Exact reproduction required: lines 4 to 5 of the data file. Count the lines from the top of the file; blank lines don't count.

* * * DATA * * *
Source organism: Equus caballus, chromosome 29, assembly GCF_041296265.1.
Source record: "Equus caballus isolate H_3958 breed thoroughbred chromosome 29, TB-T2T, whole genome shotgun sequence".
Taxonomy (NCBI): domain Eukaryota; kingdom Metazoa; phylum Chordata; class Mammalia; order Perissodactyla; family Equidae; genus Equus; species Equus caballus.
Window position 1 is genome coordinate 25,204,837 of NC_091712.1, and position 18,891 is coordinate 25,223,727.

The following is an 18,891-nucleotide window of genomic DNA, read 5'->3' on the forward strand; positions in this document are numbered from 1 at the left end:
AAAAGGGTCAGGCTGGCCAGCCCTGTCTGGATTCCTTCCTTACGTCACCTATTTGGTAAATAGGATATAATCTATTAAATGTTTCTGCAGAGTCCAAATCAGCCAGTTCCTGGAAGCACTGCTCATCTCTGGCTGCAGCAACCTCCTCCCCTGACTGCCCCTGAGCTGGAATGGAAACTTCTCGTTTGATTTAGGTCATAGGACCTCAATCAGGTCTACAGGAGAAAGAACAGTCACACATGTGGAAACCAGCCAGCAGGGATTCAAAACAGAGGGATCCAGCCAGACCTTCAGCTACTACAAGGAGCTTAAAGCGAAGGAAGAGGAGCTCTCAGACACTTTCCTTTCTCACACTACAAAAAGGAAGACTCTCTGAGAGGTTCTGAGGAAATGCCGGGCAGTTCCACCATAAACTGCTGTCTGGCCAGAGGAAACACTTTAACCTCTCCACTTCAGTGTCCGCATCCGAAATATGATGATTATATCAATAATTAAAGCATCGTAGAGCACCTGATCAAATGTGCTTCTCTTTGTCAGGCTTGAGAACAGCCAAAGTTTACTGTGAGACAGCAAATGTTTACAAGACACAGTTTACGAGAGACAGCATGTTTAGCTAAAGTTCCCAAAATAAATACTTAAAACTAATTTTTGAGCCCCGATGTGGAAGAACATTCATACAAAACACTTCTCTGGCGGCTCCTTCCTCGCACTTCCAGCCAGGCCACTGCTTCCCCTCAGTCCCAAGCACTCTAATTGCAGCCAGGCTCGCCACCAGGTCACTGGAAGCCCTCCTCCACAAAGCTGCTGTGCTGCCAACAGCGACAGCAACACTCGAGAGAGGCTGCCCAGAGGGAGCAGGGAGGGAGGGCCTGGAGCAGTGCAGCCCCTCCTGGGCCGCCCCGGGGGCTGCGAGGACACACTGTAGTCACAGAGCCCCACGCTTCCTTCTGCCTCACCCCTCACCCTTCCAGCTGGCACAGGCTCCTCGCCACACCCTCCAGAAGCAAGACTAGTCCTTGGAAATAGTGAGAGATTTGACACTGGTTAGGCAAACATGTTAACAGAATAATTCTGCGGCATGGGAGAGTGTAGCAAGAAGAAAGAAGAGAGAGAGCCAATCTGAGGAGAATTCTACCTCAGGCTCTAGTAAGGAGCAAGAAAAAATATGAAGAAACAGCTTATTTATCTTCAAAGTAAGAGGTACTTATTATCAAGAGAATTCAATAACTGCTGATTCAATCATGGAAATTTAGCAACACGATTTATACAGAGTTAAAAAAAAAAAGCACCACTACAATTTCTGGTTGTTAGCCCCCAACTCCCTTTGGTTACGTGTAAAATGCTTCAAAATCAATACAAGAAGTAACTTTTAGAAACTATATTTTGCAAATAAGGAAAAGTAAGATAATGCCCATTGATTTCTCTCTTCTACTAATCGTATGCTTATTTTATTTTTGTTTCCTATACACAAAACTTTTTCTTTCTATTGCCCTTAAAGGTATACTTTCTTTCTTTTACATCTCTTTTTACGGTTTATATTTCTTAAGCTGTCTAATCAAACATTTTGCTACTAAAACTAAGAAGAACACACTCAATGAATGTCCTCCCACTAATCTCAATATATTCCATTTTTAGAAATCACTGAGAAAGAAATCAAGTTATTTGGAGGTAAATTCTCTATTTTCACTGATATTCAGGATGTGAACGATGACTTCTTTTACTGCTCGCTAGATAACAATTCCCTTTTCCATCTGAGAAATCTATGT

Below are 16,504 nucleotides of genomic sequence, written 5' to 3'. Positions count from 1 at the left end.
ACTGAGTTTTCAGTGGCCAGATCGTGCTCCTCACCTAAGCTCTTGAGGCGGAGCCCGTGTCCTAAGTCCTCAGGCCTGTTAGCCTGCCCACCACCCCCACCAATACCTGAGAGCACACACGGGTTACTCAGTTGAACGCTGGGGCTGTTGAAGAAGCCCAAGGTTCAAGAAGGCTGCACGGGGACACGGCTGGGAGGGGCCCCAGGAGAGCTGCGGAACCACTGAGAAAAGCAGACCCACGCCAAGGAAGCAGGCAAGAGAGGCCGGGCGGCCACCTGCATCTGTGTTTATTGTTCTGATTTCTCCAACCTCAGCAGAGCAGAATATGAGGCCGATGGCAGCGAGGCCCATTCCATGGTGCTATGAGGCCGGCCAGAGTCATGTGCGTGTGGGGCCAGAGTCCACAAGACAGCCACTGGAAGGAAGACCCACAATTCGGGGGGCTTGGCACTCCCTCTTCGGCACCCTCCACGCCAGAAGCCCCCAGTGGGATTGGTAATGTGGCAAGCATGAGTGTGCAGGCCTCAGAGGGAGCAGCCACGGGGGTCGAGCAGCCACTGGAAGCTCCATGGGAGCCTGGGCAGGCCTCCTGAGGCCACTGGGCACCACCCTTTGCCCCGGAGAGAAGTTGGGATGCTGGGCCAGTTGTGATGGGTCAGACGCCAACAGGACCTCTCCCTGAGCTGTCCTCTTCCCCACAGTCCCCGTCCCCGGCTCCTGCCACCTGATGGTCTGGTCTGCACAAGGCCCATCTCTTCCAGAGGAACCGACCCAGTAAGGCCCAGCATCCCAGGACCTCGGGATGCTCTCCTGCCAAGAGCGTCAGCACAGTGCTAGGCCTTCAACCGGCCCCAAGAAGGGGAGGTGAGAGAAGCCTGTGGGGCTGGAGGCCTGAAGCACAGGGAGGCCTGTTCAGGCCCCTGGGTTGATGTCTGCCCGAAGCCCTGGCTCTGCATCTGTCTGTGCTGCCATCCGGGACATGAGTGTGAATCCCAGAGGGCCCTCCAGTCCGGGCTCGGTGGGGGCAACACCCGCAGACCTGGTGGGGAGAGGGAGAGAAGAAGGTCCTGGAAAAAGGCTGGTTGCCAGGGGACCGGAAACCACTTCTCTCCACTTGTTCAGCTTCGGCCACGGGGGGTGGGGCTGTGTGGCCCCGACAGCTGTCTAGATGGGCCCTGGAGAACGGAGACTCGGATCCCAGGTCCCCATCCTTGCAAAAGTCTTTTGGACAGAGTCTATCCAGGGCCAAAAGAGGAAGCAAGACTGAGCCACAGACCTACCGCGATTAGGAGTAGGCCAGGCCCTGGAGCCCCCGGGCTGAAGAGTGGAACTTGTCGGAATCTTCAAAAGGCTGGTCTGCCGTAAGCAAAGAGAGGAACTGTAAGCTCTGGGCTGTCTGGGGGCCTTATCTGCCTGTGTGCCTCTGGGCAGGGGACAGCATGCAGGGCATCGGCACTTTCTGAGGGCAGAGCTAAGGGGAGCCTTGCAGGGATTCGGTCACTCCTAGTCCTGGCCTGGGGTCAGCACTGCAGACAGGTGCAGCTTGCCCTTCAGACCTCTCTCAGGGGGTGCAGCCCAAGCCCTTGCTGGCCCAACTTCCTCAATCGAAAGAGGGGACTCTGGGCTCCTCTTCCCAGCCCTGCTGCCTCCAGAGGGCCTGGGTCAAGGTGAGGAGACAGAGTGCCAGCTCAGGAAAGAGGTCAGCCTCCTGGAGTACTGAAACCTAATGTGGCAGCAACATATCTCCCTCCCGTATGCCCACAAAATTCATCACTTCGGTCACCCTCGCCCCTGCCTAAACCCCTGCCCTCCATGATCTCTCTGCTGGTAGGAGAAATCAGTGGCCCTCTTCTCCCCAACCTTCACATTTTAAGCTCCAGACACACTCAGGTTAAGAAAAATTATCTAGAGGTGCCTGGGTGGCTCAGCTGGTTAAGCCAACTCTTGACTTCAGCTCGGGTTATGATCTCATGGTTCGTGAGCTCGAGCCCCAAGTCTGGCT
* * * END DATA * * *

Window position 1 is genome coordinate 25,204,837 of NC_091712.1, and position 18,891 is coordinate 25,223,727.

The following is an 18,891-nucleotide window of genomic DNA, read 5'->3' on the forward strand; positions in this document are numbered from 1 at the left end: